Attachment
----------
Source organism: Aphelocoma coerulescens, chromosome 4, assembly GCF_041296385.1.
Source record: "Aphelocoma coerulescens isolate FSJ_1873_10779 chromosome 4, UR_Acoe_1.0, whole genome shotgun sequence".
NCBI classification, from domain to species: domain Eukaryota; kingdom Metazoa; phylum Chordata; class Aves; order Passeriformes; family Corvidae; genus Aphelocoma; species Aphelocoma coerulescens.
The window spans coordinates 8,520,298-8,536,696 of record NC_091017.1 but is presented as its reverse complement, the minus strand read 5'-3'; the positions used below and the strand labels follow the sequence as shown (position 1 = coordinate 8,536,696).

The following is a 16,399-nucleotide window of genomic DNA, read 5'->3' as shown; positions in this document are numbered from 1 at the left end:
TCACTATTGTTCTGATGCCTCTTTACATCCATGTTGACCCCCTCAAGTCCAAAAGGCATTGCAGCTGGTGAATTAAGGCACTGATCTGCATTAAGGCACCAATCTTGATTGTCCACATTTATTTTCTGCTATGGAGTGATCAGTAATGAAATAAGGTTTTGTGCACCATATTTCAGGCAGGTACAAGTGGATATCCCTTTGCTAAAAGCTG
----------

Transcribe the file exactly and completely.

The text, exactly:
Source organism: Aphelocoma coerulescens, chromosome 4, assembly GCF_041296385.1.
Source record: "Aphelocoma coerulescens isolate FSJ_1873_10779 chromosome 4, UR_Acoe_1.0, whole genome shotgun sequence".
NCBI classification, from domain to species: domain Eukaryota; kingdom Metazoa; phylum Chordata; class Aves; order Passeriformes; family Corvidae; genus Aphelocoma; species Aphelocoma coerulescens.
The window spans coordinates 8,520,298-8,536,696 of record NC_091017.1 but is presented as its reverse complement, the minus strand read 5'-3'; the positions used below and the strand labels follow the sequence as shown (position 1 = coordinate 8,536,696).

The following is a 16,399-nucleotide window of genomic DNA, read 5'->3' as shown; positions in this document are numbered from 1 at the left end:
TCACTATTGTTCTGATGCCTCTTTACATCCATGTTGACCCCCTCAAGTCCAAAAGGCATTGCAGCTGGTGAATTAAGGCACTGATCTGCATTAAGGCACCAATCTTGATTGTCCACATTTATTTTCTGCTATGGAGTGATCAGTAATGAAATAAGGTTTTGTGCACCATATTTCAGGCAGGTACAAGTGGATATCCCTTTGCTAAAAGCTG